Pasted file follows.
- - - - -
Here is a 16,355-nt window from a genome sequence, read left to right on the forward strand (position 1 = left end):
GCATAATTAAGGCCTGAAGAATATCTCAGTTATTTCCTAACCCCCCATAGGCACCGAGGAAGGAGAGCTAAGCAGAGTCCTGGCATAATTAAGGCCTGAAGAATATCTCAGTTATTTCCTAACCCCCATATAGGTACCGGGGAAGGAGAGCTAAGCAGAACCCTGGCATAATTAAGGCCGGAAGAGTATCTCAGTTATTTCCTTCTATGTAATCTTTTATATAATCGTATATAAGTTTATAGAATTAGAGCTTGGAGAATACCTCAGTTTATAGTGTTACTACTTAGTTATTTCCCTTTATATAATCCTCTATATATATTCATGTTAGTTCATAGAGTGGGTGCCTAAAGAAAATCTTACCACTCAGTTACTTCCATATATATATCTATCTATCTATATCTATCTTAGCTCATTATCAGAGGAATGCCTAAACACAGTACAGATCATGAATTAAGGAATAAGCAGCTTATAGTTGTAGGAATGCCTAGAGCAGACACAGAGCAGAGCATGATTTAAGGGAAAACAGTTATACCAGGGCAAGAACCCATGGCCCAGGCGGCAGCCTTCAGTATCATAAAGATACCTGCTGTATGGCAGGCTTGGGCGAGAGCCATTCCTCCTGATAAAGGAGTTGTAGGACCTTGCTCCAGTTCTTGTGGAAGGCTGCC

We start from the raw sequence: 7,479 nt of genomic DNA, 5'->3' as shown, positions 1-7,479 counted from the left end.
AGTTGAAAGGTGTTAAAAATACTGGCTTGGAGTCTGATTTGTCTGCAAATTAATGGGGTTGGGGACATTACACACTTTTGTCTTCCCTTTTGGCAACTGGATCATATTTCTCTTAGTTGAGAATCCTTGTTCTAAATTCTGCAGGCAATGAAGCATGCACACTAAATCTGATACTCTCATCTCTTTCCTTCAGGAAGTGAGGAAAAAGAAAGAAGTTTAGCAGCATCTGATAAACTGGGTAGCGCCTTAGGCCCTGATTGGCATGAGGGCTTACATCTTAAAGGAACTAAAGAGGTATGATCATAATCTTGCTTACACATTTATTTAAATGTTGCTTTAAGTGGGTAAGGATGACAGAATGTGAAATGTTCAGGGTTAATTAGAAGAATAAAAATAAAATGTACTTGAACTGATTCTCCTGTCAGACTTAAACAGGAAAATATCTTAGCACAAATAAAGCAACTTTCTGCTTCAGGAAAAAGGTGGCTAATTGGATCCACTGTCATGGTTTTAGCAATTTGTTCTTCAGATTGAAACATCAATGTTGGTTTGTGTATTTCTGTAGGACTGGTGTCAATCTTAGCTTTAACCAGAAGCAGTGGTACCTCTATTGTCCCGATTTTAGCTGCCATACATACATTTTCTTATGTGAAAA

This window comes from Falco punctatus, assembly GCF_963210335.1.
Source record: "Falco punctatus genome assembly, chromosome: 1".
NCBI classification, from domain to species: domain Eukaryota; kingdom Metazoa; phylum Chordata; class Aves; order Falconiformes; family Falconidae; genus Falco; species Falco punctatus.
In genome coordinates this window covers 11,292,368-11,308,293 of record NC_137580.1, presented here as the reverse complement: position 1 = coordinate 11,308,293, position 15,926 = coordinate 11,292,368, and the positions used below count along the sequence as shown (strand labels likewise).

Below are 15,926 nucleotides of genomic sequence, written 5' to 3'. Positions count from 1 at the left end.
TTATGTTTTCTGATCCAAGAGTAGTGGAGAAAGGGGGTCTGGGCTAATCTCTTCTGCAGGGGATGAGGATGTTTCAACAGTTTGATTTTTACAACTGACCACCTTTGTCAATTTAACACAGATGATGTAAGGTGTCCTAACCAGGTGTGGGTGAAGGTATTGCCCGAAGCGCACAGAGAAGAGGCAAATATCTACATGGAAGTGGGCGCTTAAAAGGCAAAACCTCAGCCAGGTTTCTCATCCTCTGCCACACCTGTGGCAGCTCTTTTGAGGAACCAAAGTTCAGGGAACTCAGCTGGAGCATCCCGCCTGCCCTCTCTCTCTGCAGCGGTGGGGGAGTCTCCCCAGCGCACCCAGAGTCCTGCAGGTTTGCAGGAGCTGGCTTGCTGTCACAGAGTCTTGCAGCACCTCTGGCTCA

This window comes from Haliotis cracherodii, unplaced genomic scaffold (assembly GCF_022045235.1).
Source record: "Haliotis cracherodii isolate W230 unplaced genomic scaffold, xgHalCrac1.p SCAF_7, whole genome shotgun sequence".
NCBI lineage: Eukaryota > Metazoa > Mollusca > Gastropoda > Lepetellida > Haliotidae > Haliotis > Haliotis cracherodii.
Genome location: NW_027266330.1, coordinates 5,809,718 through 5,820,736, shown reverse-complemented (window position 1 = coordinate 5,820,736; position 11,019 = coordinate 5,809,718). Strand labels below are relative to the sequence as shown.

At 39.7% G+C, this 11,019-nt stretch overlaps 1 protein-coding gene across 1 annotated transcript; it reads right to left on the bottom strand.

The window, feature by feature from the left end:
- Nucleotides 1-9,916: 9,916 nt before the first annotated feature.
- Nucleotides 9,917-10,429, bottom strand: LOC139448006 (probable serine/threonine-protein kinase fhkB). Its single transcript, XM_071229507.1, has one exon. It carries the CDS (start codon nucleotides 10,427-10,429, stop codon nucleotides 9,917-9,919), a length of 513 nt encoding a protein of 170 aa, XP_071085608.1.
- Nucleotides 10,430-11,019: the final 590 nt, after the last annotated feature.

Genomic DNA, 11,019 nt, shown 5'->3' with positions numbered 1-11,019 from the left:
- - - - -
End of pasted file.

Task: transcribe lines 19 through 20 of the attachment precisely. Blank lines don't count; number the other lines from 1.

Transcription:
- Nucleotides 10,430-11,019: the final 590 nt, after the last annotated feature.

Genomic DNA, 11,019 nt, shown 5'->3' with positions numbered 1-11,019 from the left: